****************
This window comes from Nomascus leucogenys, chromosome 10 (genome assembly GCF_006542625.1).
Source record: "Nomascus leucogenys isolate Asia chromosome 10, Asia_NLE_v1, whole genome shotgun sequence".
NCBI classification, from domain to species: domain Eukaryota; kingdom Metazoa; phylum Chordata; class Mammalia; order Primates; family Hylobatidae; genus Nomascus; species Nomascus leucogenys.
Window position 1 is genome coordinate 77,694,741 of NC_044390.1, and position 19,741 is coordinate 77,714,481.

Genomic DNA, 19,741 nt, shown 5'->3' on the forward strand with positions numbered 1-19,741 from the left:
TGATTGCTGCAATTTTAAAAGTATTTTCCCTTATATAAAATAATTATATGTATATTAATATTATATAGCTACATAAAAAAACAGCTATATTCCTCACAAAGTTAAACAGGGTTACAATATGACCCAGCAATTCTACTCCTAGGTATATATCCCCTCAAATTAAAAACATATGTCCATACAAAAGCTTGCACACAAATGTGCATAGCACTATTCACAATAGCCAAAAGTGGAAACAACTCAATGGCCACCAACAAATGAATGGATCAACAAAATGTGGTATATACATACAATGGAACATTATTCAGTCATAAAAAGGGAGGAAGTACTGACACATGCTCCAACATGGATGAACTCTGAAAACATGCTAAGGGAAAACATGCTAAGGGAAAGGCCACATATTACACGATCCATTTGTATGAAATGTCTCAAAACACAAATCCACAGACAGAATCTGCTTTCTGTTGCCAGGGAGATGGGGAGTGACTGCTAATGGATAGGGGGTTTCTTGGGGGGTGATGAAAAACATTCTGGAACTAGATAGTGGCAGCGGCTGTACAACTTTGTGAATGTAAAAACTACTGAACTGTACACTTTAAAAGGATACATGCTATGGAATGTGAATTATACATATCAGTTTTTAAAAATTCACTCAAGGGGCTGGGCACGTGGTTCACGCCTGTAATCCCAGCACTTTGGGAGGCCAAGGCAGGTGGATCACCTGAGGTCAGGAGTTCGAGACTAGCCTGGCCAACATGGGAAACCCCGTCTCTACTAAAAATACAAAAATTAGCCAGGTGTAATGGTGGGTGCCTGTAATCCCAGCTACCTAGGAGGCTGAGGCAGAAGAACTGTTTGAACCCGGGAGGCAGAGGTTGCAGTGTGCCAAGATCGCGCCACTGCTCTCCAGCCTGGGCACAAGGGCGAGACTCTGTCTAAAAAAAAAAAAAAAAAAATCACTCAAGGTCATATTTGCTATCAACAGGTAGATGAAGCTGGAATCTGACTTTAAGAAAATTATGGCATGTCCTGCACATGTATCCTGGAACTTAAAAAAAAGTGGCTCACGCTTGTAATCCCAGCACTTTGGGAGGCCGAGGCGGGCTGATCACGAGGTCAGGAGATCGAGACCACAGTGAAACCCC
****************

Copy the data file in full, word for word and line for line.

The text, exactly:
This window comes from Nomascus leucogenys, chromosome 10 (genome assembly GCF_006542625.1).
Source record: "Nomascus leucogenys isolate Asia chromosome 10, Asia_NLE_v1, whole genome shotgun sequence".
NCBI classification, from domain to species: domain Eukaryota; kingdom Metazoa; phylum Chordata; class Mammalia; order Primates; family Hylobatidae; genus Nomascus; species Nomascus leucogenys.
Window position 1 is genome coordinate 77,694,741 of NC_044390.1, and position 19,741 is coordinate 77,714,481.

Genomic DNA, 19,741 nt, shown 5'->3' on the forward strand with positions numbered 1-19,741 from the left:
TGATTGCTGCAATTTTAAAAGTATTTTCCCTTATATAAAATAATTATATGTATATTAATATTATATAGCTACATAAAAAAACAGCTATATTCCTCACAAAGTTAAACAGGGTTACAATATGACCCAGCAATTCTACTCCTAGGTATATATCCCCTCAAATTAAAAACATATGTCCATACAAAAGCTTGCACACAAATGTGCATAGCACTATTCACAATAGCCAAAAGTGGAAACAACTCAATGGCCACCAACAAATGAATGGATCAACAAAATGTGGTATATACATACAATGGAACATTATTCAGTCATAAAAAGGGAGGAAGTACTGACACATGCTCCAACATGGATGAACTCTGAAAACATGCTAAGGGAAAACATGCTAAGGGAAAGGCCACATATTACACGATCCATTTGTATGAAATGTCTCAAAACACAAATCCACAGACAGAATCTGCTTTCTGTTGCCAGGGAGATGGGGAGTGACTGCTAATGGATAGGGGGTTTCTTGGGGGGTGATGAAAAACATTCTGGAACTAGATAGTGGCAGCGGCTGTACAACTTTGTGAATGTAAAAACTACTGAACTGTACACTTTAAAAGGATACATGCTATGGAATGTGAATTATACATATCAGTTTTTAAAAATTCACTCAAGGGGCTGGGCACGTGGTTCACGCCTGTAATCCCAGCACTTTGGGAGGCCAAGGCAGGTGGATCACCTGAGGTCAGGAGTTCGAGACTAGCCTGGCCAACATGGGAAACCCCGTCTCTACTAAAAATACAAAAATTAGCCAGGTGTAATGGTGGGTGCCTGTAATCCCAGCTACCTAGGAGGCTGAGGCAGAAGAACTGTTTGAACCCGGGAGGCAGAGGTTGCAGTGTGCCAAGATCGCGCCACTGCTCTCCAGCCTGGGCACAAGGGCGAGACTCTGTCTAAAAAAAAAAAAAAAAAAATCACTCAAGGTCATATTTGCTATCAACAGGTAGATGAAGCTGGAATCTGACTTTAAGAAAATTATGGCATGTCCTGCACATGTATCCTGGAACTTAAAAAAAAGTGGCTCACGCTTGTAATCCCAGCACTTTGGGAGGCCGAGGCGGGCTGATCACGAGGTCAGGAGATCGAGACCACAGTGAAACCCC